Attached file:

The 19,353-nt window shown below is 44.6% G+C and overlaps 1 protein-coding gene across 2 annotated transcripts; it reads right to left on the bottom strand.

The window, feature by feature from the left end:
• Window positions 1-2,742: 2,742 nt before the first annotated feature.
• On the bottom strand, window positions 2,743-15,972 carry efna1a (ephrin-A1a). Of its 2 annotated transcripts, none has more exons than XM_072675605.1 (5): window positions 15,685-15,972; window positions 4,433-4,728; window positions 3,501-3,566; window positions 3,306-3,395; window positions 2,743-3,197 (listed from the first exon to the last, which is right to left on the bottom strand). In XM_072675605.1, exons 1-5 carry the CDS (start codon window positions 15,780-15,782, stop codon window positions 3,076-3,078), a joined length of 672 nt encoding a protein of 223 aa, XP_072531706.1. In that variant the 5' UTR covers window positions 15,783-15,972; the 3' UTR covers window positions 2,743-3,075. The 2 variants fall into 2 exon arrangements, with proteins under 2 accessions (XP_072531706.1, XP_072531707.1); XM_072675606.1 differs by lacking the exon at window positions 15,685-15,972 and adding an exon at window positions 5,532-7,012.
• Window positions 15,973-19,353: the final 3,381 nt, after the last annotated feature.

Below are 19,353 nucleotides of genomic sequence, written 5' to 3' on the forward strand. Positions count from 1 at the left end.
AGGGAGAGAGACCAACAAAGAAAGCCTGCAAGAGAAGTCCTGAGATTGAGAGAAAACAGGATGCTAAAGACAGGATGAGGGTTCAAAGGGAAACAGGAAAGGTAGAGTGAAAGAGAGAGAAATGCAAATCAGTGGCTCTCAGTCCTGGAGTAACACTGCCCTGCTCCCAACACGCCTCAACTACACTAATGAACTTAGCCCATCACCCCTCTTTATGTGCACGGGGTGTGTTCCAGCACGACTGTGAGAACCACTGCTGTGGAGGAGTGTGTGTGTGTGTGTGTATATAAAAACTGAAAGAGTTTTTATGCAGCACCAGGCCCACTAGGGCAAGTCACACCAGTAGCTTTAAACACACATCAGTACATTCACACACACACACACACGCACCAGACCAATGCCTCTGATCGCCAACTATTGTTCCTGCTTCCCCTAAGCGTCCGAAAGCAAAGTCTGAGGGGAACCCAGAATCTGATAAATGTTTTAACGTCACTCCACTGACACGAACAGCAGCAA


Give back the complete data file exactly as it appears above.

The 19,353-nt window shown below is 44.6% G+C and overlaps 1 protein-coding gene across 2 annotated transcripts; it reads right to left on the bottom strand.

The window, feature by feature from the left end:
• Window positions 1-2,742: 2,742 nt before the first annotated feature.
• On the bottom strand, window positions 2,743-15,972 carry efna1a (ephrin-A1a). Of its 2 annotated transcripts, none has more exons than XM_072675605.1 (5): window positions 15,685-15,972; window positions 4,433-4,728; window positions 3,501-3,566; window positions 3,306-3,395; window positions 2,743-3,197 (listed from the first exon to the last, which is right to left on the bottom strand). In XM_072675605.1, exons 1-5 carry the CDS (start codon window positions 15,780-15,782, stop codon window positions 3,076-3,078), a joined length of 672 nt encoding a protein of 223 aa, XP_072531706.1. In that variant the 5' UTR covers window positions 15,783-15,972; the 3' UTR covers window positions 2,743-3,075. The 2 variants fall into 2 exon arrangements, with proteins under 2 accessions (XP_072531706.1, XP_072531707.1); XM_072675606.1 differs by lacking the exon at window positions 15,685-15,972 and adding an exon at window positions 5,532-7,012.
• Window positions 15,973-19,353: the final 3,381 nt, after the last annotated feature.

Below are 19,353 nucleotides of genomic sequence, written 5' to 3' on the forward strand. Positions count from 1 at the left end.
AGGGAGAGAGACCAACAAAGAAAGCCTGCAAGAGAAGTCCTGAGATTGAGAGAAAACAGGATGCTAAAGACAGGATGAGGGTTCAAAGGGAAACAGGAAAGGTAGAGTGAAAGAGAGAGAAATGCAAATCAGTGGCTCTCAGTCCTGGAGTAACACTGCCCTGCTCCCAACACGCCTCAACTACACTAATGAACTTAGCCCATCACCCCTCTTTATGTGCACGGGGTGTGTTCCAGCACGACTGTGAGAACCACTGCTGTGGAGGAGTGTGTGTGTGTGTGTGTATATAAAAACTGAAAGAGTTTTTATGCAGCACCAGGCCCACTAGGGCAAGTCACACCAGTAGCTTTAAACACACATCAGTACATTCACACACACACACACACGCACCAGACCAATGCCTCTGATCGCCAACTATTGTTCCTGCTTCCCCTAAGCGTCCGAAAGCAAAGTCTGAGGGGAACCCAGAATCTGATAAATGTTTTAACGTCACTCCACTGACACGAACAGCAGCAA